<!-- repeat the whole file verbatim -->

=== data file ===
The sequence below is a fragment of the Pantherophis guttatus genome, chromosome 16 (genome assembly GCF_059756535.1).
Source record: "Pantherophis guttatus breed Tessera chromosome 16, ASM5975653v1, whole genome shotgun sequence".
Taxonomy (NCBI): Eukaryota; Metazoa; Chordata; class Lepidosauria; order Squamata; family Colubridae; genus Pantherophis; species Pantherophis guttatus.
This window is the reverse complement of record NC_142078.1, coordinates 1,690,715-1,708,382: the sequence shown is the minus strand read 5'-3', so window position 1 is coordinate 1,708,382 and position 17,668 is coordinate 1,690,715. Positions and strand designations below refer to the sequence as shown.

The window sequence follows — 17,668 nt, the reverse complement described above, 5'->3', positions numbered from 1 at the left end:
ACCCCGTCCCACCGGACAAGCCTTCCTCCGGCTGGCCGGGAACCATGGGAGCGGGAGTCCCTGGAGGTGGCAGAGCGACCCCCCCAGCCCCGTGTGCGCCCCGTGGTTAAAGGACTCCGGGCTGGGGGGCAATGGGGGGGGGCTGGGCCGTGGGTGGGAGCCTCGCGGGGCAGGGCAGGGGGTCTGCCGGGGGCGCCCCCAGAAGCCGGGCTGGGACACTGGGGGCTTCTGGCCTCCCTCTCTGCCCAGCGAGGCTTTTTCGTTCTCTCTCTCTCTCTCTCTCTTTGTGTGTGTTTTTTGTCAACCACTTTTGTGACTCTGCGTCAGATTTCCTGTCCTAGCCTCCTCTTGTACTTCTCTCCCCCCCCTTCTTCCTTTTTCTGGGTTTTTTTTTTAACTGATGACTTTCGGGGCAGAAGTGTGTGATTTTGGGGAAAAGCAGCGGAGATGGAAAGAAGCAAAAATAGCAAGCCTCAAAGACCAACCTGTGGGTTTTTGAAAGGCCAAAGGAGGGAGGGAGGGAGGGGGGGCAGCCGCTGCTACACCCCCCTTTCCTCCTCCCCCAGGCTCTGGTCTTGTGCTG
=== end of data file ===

The sequence below is a fragment of the Pantherophis guttatus genome, chromosome 16 (genome assembly GCF_059756535.1).
Source record: "Pantherophis guttatus breed Tessera chromosome 16, ASM5975653v1, whole genome shotgun sequence".
Taxonomy (NCBI): Eukaryota; Metazoa; Chordata; class Lepidosauria; order Squamata; family Colubridae; genus Pantherophis; species Pantherophis guttatus.
This window is the reverse complement of record NC_142078.1, coordinates 1,690,715-1,708,382: the sequence shown is the minus strand read 5'-3', so window position 1 is coordinate 1,708,382 and position 17,668 is coordinate 1,690,715. Positions and strand designations below refer to the sequence as shown.

The window sequence follows — 17,668 nt, the reverse complement described above, 5'->3', positions numbered from 1 at the left end:
ACCCCGTCCCACCGGACAAGCCTTCCTCCGGCTGGCCGGGAACCATGGGAGCGGGAGTCCCTGGAGGTGGCAGAGCGACCCCCCCAGCCCCGTGTGCGCCCCGTGGTTAAAGGACTCCGGGCTGGGGGGCAATGGGGGGGGGCTGGGCCGTGGGTGGGAGCCTCGCGGGGCAGGGCAGGGGGTCTGCCGGGGGCGCCCCCAGAAGCCGGGCTGGGACACTGGGGGCTTCTGGCCTCCCTCTCTGCCCAGCGAGGCTTTTTCGTTCTCTCTCTCTCTCTCTCTCTTTGTGTGTGTTTTTTGTCAACCACTTTTGTGACTCTGCGTCAGATTTCCTGTCCTAGCCTCCTCTTGTACTTCTCTCCCCCCCCTTCTTCCTTTTTCTGGGTTTTTTTTTTAACTGATGACTTTCGGGGCAGAAGTGTGTGATTTTGGGGAAAAGCAGCGGAGATGGAAAGAAGCAAAAATAGCAAGCCTCAAAGACCAACCTGTGGGTTTTTGAAAGGCCAAAGGAGGGAGGGAGGGAGGGGGGGCAGCCGCTGCTACACCCCCCTTTCCTCCTCCCCCAGGCTCTGGTCTTGTGCTG